Lang Lang says he’s giving $5 million to US music education

From an interview on the Forbes promo site:

Interviewer: You’ve just pledged $5 million to help kids learn to play the piano. That’s an incredible donation! Why don’t you tell me a bit about it?

Lang Lang: It’s with my foundation, the Lang Lang International Music Foundation. We give $1 million to the American public schools every year from the last three years to the next five years.

IV: So this donation has already commenced.

Lang Lang: Yeah, it’s already started. We are going forward this next year, the next five years, with a $1 million donation. Our aim is to bring music education back to the States, to the public schools in the U.S.

IV: What made this the best time to commit to that?

Lang Lang: Music changed my life and I think there are so many talented students in the U.S. and they need our help to get proper music education. There’s new technology for piano method and music method, so we’re not only doing the hardware, we’re also building the software with the new books with new methods of playing piano, with smart electronic pianos, with very well trained music teachers and great visiting artists from around the world.


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  • This is a publicity stunt. Why not donate to poorer countries? But of course that wouldn’t provide a fraction of the media hype and visibility. And how much of $x million put into the US school system actually achieves the intended result rather than disappearing in the bureaucratic labyrinth and the pockets of middlemen.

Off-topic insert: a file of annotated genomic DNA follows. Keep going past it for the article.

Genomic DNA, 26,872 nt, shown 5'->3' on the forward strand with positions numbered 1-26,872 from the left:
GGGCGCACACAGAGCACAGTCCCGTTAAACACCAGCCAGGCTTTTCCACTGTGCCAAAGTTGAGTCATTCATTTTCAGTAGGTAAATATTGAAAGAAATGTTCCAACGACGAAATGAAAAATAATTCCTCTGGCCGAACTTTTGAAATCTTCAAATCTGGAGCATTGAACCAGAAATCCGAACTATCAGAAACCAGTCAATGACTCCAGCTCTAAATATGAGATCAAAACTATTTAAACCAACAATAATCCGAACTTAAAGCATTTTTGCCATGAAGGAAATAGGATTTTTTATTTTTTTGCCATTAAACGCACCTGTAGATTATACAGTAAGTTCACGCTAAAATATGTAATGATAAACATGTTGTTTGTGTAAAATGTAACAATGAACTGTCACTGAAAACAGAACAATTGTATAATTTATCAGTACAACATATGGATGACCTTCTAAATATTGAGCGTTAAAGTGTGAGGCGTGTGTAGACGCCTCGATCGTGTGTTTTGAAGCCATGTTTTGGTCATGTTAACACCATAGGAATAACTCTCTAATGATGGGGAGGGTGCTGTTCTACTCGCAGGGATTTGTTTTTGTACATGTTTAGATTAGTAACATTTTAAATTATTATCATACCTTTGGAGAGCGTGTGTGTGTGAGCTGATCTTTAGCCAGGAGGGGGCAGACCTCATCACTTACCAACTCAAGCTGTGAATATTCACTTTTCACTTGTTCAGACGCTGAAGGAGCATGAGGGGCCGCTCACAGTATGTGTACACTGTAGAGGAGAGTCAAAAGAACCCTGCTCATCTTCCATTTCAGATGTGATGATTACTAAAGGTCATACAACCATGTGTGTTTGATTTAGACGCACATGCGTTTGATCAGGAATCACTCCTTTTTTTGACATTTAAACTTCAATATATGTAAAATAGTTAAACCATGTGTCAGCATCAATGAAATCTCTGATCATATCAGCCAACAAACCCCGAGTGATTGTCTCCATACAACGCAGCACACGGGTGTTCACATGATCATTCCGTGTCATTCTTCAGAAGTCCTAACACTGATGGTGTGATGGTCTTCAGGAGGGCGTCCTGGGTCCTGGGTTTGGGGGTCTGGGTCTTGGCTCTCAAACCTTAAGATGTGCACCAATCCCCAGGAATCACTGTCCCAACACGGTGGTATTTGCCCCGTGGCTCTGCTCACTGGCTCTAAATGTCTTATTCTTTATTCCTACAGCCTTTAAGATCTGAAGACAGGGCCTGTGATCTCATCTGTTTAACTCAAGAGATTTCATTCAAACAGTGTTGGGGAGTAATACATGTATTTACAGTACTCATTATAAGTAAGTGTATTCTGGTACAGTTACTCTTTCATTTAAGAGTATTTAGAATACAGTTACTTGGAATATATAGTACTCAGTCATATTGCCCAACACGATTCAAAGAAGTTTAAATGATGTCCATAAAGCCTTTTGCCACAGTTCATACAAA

• On the contrary, donating to poorer countries would provide much more media hype and visibility. The music media love a good ‘saving the poor’ story. And how many ‘middlemen’ are there in the US public school system? I think it’s commendable that he’s putting the money into public schools rather than creating his own little program to produce a few little Lang Lang disciples.

    • It might be better to donate to poorer countries, but the US has no shortage of poverty, and its music education at schools leaves a lot to be desired.

      I’d rather debate why piano and why technology. Learning an instrument should not the beginning of a child’s music education. It should come at the tip of a child’s music education pyramid. It should start more naturally with song and dance at a young age.

      Regardless, Lang Lang’s initiative could still produce significant positive results.

      • In general good post . But as LL’s interview above indicates, it’s not only about pianos and piano lessons.

        As he wrote above: “There’s new technology for piano method and music method, so we’re not only doing the hardware, we’re also building the software with the new books with new methods of playing piano, with smart electronic pianos, with very well trained music teachers and great visiting artists from around the world.”

        I’m not so sure that song and dance is that simple either and why you seem to think the piano is at the apex of the pyramid is not clear. Probably the first musical instincts are percussive: beating the drum, and in fact, the piano is a percussion instrument.

        • Singing and drumming are not so constrained but technical limitations. They provide opportunities for the children to be expressive and develop a sense of rhythm. They can develop a better musical imagination before facing the technical challenges of learning an instrument.

          Yes, the piano is percussive, but not as accessible to a young child as, say, rattling or drumming instruments.

          Moreover, child should have a chance to select their instrument, not jump on the piano by default.

          On the other hand, the piano is so popular that it would be many childrens’ first choice anyway.

          All those thoughts aside, Lang Lang project will provide access to music training to more children. He should be celebrated for his generosity.